Small Bite: Big Threat: Malaria
Malaria is preventable and curable. Increased malaria prevention and control measures are dramatically reducing the malaria burden in many places. Non-immune travellers from malaria-free areas are very vulnerable to the disease when they get infected.
According to the latest estimates, released in December 2013, there were about 207 million cases of malaria in 2012 (with an uncertainty range of 135 million to 287 million) and an estimated 627 000 deaths (with an uncertainty range of 473 000 to 789 000).
Malaria is caused by Plasmodium parasites. The parasites are spread to people through the bites of infected Anopheles mosquitoes, called “malaria vectors”, which bite mainly between dusk and dawn.
Malaria is transmitted exclusively through the bites of Anopheles mosquitoes. The intensity of transmission depends on factors related to the parasite, the vector, the human host, and the environment.
Transmission also depends on climatic conditions that may affect the number and survival of mosquitoes, such as rainfall patterns, temperature and humidity. In many places, transmission is seasonal, with the peak during and just after the rainy season.
Malaria epidemics can occur when climate and other conditions suddenly favour transmission in areas where people have little or no immunity to malaria. They can also occur when people with low immunity move into areas with intense malaria transmission, for instance to find work, or as refugees.
Human immunity is another important factor, especially among adults in areas of moderate or intense transmission conditions. Partial immunity is developed over years of exposure, and while it never provides complete protection, it does reduce the risk that malaria infection will cause severe disease.
Malaria is an acute febrile illness. In a non-immune individual, symptoms appear seven days or more (usually 10–15 days) after the infective mosquito bite.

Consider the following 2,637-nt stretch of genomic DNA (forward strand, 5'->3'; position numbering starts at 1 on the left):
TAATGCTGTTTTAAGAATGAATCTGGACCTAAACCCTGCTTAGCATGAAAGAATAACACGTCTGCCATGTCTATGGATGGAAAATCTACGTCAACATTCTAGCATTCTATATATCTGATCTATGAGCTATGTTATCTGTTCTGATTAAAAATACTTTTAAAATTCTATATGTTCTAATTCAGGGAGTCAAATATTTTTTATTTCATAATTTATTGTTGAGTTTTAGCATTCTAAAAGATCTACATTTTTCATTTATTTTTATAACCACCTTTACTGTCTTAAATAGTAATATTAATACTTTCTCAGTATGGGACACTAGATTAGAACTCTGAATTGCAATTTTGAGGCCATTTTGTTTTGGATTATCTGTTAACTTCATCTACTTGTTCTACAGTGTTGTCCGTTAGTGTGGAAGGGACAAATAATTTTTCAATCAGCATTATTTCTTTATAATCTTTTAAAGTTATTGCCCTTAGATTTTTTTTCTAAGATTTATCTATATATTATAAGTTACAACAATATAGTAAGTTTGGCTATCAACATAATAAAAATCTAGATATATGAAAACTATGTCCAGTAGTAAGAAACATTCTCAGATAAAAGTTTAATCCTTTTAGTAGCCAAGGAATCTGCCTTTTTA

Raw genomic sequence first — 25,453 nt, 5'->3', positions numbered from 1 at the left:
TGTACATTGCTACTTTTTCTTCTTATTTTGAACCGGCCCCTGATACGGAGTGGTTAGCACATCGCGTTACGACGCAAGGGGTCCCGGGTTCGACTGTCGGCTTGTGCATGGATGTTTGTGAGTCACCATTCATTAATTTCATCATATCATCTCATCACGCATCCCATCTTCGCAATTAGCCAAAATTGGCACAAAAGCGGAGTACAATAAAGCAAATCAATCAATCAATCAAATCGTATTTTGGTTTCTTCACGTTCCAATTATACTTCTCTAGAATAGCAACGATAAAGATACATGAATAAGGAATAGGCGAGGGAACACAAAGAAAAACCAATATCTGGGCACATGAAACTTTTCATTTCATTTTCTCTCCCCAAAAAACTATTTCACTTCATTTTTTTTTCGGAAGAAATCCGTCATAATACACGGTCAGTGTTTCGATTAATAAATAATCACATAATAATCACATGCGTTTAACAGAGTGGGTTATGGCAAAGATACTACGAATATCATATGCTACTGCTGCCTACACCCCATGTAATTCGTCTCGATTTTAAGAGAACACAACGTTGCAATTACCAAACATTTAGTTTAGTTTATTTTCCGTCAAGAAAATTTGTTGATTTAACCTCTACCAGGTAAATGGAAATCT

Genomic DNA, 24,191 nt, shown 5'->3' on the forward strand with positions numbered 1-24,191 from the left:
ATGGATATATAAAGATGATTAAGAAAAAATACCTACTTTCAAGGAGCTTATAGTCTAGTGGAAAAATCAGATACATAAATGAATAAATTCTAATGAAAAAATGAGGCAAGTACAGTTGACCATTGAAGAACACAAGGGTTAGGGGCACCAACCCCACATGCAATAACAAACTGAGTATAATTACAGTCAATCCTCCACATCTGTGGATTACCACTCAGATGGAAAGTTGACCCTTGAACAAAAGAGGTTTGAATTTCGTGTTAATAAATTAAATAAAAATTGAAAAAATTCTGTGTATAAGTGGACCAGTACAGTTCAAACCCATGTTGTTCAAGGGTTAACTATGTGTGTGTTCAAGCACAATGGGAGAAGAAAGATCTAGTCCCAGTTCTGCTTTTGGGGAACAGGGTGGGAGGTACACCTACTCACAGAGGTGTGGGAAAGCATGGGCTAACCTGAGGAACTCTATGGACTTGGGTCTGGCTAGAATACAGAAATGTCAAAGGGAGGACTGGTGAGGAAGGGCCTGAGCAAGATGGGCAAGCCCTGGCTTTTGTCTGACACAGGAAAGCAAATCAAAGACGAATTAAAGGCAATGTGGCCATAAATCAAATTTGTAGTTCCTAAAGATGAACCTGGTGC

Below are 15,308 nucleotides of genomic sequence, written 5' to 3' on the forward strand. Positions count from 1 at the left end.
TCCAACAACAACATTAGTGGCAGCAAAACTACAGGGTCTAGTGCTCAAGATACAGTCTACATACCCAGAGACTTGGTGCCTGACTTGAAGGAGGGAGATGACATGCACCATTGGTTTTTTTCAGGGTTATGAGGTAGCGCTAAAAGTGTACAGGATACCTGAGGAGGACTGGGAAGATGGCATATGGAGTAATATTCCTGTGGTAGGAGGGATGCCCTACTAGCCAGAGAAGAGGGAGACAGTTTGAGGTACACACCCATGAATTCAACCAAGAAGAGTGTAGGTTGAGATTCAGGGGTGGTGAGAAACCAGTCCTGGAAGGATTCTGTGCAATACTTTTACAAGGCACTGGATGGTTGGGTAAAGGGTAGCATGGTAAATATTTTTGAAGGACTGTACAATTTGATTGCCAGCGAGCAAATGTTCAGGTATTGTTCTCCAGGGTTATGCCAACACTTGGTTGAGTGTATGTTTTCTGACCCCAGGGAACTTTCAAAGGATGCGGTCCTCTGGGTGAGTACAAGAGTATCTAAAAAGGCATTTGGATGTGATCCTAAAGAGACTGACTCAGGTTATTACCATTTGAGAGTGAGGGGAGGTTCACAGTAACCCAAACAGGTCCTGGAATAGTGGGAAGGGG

The first symptoms – fever, headache, chills and vomiting – may be mild and difficult to recognize as malaria.
Children with severe malaria frequently develop one or more of the following symptoms: severe anaemia, respiratory distress in relation to metabolic acidosis, or cerebral malaria.
In adults, multi-organ involvement is also frequent. In malaria endemic areas, persons may develop partial immunity, allowing asymptomatic infections to occur.
Who is at risk?
Approximately half of the world’s population is at risk of malaria. Most malaria cases and deaths occur in sub-Saharan Africa. However, Asia, Latin America, and to a lesser extent the Middle East and parts of Europe are also affected. In 2013, 97 countries and territories had ongoing malaria transmission.
Specific population risk groups include:
- young children in stable transmission areas who have not yet developed protective immunity against the most severe forms of the disease;
- non-immune pregnant women as malaria causes high rates of miscarriage and can lead to maternal death;
- semi-immune pregnant women in areas of high transmission. Malaria can result in miscarriage and low birth weight, especially during first and second pregnancies;
- semi-immune HIV-infected pregnant women in stable transmission areas, during all pregnancies. Women with malaria infection of the placenta also have a higher risk of passing HIV infection to their newborns;
- people with HIV/AIDS;
- international travellers from non-endemic areas because they lack immunity;
- immigrants from endemic areas and their children living in non-endemic areas and returning to their home countries to visit friends and relatives are similarly at risk because of waning or absent immunity.
Is Malaria contagious?
Malaria is not a contagious disease. If one person is infected by malaria, it does not spread to another person, unless a mosquito, the carrier of the disease, bites the infected person and then subsequently bites a non-infected person.
Vector control is the main way to reduce malaria transmission at the community level. It is the only intervention that can reduce malaria transmission from very high levels to close to zero.
For individuals, personal protection against mosquito bites represents the first line of defence for malaria prevention.
Two forms of vector control are effective in a wide range of circumstances.
- Cinnamon is known for its medicinal values. When consumed with honey and pepper it is known to bring down high temperatures. Also cinnamon tea is equally beneficial in boosting your immune system and helps bring down fever.
- Grapefruit is known as the “most effective” cure for malaria. Cut a grapefruit into quarters and boil them. Separate the thick pulp from the juice needed by straining it. Drink the juice regularly.
- Tulsi (holy basil), can be chewed, consumed as a paste or infused in water and taken daily. This will keep the severity of the disease in check.
- To prevent further transmission of malaria, neem leaves can be burnt as the smoke of these leaves keeps away mosquitoes.
Vaccines against malaria
There are currently no licensed vaccines against malaria or any other human parasite.